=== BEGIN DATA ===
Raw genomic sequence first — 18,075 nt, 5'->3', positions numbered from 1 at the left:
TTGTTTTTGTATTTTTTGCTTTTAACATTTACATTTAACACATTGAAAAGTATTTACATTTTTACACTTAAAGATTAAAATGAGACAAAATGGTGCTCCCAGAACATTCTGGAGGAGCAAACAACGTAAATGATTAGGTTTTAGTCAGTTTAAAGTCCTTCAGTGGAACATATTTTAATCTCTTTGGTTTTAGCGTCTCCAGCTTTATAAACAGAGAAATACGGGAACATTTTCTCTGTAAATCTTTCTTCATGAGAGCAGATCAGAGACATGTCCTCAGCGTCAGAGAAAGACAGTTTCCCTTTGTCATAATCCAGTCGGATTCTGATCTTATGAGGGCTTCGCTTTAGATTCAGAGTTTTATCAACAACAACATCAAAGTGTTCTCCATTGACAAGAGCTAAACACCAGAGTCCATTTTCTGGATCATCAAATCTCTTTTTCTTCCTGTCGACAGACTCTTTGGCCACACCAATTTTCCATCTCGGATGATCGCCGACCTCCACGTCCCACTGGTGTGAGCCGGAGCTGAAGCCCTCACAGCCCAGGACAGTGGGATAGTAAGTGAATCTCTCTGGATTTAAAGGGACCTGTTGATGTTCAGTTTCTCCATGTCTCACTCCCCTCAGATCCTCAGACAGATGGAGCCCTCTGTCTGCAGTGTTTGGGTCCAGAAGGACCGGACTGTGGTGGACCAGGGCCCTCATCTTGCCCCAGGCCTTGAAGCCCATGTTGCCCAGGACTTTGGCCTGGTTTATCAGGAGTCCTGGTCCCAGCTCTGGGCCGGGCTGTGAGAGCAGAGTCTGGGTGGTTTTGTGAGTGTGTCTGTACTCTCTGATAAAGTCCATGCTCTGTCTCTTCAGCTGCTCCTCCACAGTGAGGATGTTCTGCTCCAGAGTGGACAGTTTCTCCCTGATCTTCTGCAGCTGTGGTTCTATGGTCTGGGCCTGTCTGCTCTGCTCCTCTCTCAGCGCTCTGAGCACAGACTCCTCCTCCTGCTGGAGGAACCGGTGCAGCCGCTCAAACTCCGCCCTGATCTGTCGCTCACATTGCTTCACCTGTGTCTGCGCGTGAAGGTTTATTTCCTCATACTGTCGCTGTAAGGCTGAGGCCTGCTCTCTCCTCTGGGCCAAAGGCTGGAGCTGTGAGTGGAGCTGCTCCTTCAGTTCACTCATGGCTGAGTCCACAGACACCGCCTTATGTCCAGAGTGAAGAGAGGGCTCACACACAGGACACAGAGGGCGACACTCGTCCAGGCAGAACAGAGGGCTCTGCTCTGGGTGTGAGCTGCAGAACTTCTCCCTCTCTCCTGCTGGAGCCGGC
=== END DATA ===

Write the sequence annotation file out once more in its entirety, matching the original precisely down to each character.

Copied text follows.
Raw genomic sequence first — 18,075 nt, 5'->3', positions numbered from 1 at the left:
TTGTTTTTGTATTTTTTGCTTTTAACATTTACATTTAACACATTGAAAAGTATTTACATTTTTACACTTAAAGATTAAAATGAGACAAAATGGTGCTCCCAGAACATTCTGGAGGAGCAAACAACGTAAATGATTAGGTTTTAGTCAGTTTAAAGTCCTTCAGTGGAACATATTTTAATCTCTTTGGTTTTAGCGTCTCCAGCTTTATAAACAGAGAAATACGGGAACATTTTCTCTGTAAATCTTTCTTCATGAGAGCAGATCAGAGACATGTCCTCAGCGTCAGAGAAAGACAGTTTCCCTTTGTCATAATCCAGTCGGATTCTGATCTTATGAGGGCTTCGCTTTAGATTCAGAGTTTTATCAACAACAACATCAAAGTGTTCTCCATTGACAAGAGCTAAACACCAGAGTCCATTTTCTGGATCATCAAATCTCTTTTTCTTCCTGTCGACAGACTCTTTGGCCACACCAATTTTCCATCTCGGATGATCGCCGACCTCCACGTCCCACTGGTGTGAGCCGGAGCTGAAGCCCTCACAGCCCAGGACAGTGGGATAGTAAGTGAATCTCTCTGGATTTAAAGGGACCTGTTGATGTTCAGTTTCTCCATGTCTCACTCCCCTCAGATCCTCAGACAGATGGAGCCCTCTGTCTGCAGTGTTTGGGTCCAGAAGGACCGGACTGTGGTGGACCAGGGCCCTCATCTTGCCCCAGGCCTTGAAGCCCATGTTGCCCAGGACTTTGGCCTGGTTTATCAGGAGTCCTGGTCCCAGCTCTGGGCCGGGCTGTGAGAGCAGAGTCTGGGTGGTTTTGTGAGTGTGTCTGTACTCTCTGATAAAGTCCATGCTCTGTCTCTTCAGCTGCTCCTCCACAGTGAGGATGTTCTGCTCCAGAGTGGACAGTTTCTCCCTGATCTTCTGCAGCTGTGGTTCTATGGTCTGGGCCTGTCTGCTCTGCTCCTCTCTCAGCGCTCTGAGCACAGACTCCTCCTCCTGCTGGAGGAACCGGTGCAGCCGCTCAAACTCCGCCCTGATCTGTCGCTCACATTGCTTCACCTGTGTCTGCGCGTGAAGGTTTATTTCCTCATACTGTCGCTGTAAGGCTGAGGCCTGCTCTCTCCTCTGGGCCAAAGGCTGGAGCTGTGAGTGGAGCTGCTCCTTCAGTTCACTCATGGCTGAGTCCACAGACACCGCCTTATGTCCAGAGTGAAGAGAGGGCTCACACACAGGACACAGAGGGCGACACTCGTCCAGGCAGAACAGAGGGCTCTGCTCTGGGTGTGAGCTGCAGAACTTCTCCCTCTCTCCTGCTGGAGCCGGC